Sit at your desk writing and all you’ve got is a book about a desk.

A game of squash

A game of squash, if this was a photo of me, I’d be on the floor, sweating and purple (Photo credit: Wikipedia)

A double yellow squash ball.

A double yellow squash ball. These are slow balls and we play with the blue……(Photo credit: Wikipedia)

I have been killing myself, learning something new over the past few weeks. I have learned how to run around a squash court. I’ve learned that puce is the colour I turn just before I get to full purple and I’ve learned that a desk job and sedentary lifestyle is to blame for a complete inability to move with real pace and grace.

The day after the first match, my legs felt like someone had driven a steam roller over them and as I had fallen over trying to hit a couple of shots, I also had the bruises to show exactly which part of this frame, hit which part of the court when I went down. My legs now resemble a rainbow of yellow greens.

Laying in bed, nursing both bruises and dented pride, I got to thinking about how good I felt after the exercise and how competitive my nature truly is. I knew I was never going to win as my lovely husband used to play Squash for a county up North. Out on that court, I just didn’t care. For every four points in a row he got, I won one back and it was hard-earned, it was hard-won and I rejoiced inside.

My husbands not the type to let me win either and whilst the sensitive are thinking, “how mean!” He knows damn well, I’d hate it any other way.

So a sense of competition and running around doing something to stimulate oxygen to my brain has had an unexpected impact that I think was missing before.

I used to think the hard part was sitting down and writing and continuing to write until it’s finished. That is what everyone tells you isn’t it? A thousand blogs telling you to sit down and write until those digits bleed, until your sick of the sounds of the keys and the cold coffee your nursing.

I don’t think that’s a productive way to produce quality work. I think to write about what you know, if all you do is sit at a desk, well, that’s all you know. The pain and frustration of trying your very best and still sounding stilted, contrived and wondering why you’re not as creative as other people just sucks as a strategy.

You need to get out and smell the roses, do something that you enjoy and like doing. Meet some new people in real life. Do something that stimulates your emotions and your creativity is not going to be far behind.

Make the minutes you spend writing count, by filling the rest of your time with things that matter. I’m not giving you a license to procrastinate but sitting at a desk torturing yourself doesn’t help you achieve your goals. Living life in a full and authentic way is the best and most rewarding road to writing well..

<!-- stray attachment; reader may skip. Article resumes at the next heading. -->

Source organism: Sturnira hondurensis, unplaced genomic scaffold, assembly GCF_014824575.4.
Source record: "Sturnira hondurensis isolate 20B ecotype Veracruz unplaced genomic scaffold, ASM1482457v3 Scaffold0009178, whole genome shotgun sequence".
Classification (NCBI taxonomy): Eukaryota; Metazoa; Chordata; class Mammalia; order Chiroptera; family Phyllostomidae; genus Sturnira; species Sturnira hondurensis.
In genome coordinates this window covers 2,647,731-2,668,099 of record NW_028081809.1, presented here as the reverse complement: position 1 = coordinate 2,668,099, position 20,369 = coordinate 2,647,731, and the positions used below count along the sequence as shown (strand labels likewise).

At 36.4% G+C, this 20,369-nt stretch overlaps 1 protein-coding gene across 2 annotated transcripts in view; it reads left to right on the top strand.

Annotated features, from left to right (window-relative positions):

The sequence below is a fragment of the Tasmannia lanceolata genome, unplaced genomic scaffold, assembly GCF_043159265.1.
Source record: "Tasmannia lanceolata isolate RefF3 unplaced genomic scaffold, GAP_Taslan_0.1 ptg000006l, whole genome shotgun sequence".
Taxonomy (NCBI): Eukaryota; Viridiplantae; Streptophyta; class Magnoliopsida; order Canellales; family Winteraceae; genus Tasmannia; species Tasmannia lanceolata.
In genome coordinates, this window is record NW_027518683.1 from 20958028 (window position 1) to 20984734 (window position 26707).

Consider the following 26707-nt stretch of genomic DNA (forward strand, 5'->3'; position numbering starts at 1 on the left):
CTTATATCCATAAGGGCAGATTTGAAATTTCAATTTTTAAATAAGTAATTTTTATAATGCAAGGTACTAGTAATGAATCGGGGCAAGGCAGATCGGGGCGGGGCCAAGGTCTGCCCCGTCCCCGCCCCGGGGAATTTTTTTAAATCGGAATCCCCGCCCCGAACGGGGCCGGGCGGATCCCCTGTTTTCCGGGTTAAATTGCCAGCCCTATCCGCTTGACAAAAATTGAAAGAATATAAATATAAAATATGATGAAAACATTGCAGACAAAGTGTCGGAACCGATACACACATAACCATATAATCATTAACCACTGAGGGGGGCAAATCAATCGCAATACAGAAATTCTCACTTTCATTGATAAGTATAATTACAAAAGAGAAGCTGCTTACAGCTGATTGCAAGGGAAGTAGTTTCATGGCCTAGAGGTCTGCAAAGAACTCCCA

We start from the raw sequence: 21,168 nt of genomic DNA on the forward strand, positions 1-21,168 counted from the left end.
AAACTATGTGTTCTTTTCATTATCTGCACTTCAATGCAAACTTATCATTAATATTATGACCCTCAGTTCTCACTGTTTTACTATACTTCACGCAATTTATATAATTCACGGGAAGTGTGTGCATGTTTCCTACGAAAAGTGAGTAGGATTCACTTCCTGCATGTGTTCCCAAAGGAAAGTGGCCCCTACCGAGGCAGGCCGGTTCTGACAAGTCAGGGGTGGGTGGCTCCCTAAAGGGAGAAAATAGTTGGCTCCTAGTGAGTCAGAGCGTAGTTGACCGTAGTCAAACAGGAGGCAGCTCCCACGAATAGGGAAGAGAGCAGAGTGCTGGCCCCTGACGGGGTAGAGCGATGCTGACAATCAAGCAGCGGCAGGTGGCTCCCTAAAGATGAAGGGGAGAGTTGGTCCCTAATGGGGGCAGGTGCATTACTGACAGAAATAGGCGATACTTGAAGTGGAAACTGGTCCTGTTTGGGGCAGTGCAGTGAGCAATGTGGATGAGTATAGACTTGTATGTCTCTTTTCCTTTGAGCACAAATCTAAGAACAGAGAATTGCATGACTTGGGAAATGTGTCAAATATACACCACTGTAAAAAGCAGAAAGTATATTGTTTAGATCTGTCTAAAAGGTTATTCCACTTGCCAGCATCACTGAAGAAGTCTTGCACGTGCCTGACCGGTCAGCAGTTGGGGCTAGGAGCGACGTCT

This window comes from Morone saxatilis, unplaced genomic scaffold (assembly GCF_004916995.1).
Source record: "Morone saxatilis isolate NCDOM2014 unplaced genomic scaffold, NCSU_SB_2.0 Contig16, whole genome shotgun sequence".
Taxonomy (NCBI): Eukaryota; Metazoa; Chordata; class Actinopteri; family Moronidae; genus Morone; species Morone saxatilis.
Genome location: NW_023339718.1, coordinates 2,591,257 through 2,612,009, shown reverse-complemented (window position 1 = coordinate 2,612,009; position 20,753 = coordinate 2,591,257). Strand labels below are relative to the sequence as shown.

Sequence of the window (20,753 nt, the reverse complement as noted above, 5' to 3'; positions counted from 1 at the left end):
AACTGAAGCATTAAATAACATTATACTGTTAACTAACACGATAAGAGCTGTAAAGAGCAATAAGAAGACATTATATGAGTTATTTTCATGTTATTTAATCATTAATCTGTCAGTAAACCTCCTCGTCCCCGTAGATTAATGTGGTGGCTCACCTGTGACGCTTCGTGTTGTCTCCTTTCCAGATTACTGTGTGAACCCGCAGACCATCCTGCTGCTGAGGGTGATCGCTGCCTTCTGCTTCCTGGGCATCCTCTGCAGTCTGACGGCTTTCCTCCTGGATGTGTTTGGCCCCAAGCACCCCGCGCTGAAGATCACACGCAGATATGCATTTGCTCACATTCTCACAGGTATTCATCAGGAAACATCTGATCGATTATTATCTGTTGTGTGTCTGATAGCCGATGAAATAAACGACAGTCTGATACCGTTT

The absolute best thing about doing this from a writing perspective, is a speech impediment I noticed that one of the receptionists had and an incident with a small child and their parent at a roller-disco they host in the sports hall. I’d never have the exact quirks or nuances of those situations – if I hadn’t been going to do something I enjoyed.

Live well, write well. In my eyes – they are intrinsically linked.

Comments, as always, – welcome.

Finding a Niche – Writing to read not writing for readers.

Niche Syndrome

Niche Syndrome (Photo credit: Wikipedia)

I started writing again because no one was writing what I wanted to read. There are some amazing books that I really enjoyed but there were no books that really hit what I wanted and that’s why I picked up my creativity and got cracking again.

I was away for the holiday this weekend and I took my net-book and whilst thinking out some plotlines, I realised I was falling into a bit of a trap. The snare of thinking about the reader too much. I was trying to craft situations that I thought the readers would want to read and not remaining true to my original vision of the story.

It’s quite easy when you’re a newbie writer to do this because you are often second guessing what you think. Whilst it’s okay to think about plausibility and originality and to make sure your story is authentic, the minute you begin thinking about the end-user just take a moment.

Writing for other readers doesn’t work if it did then there would be a magic formula that all writers would follow that would result in endless bestsellers and residuals. Don’t believe the hype and all the books that promise just that.. Are savvy (if immoral) authors getting rich off your naïvety rather than any original novels they’ve written.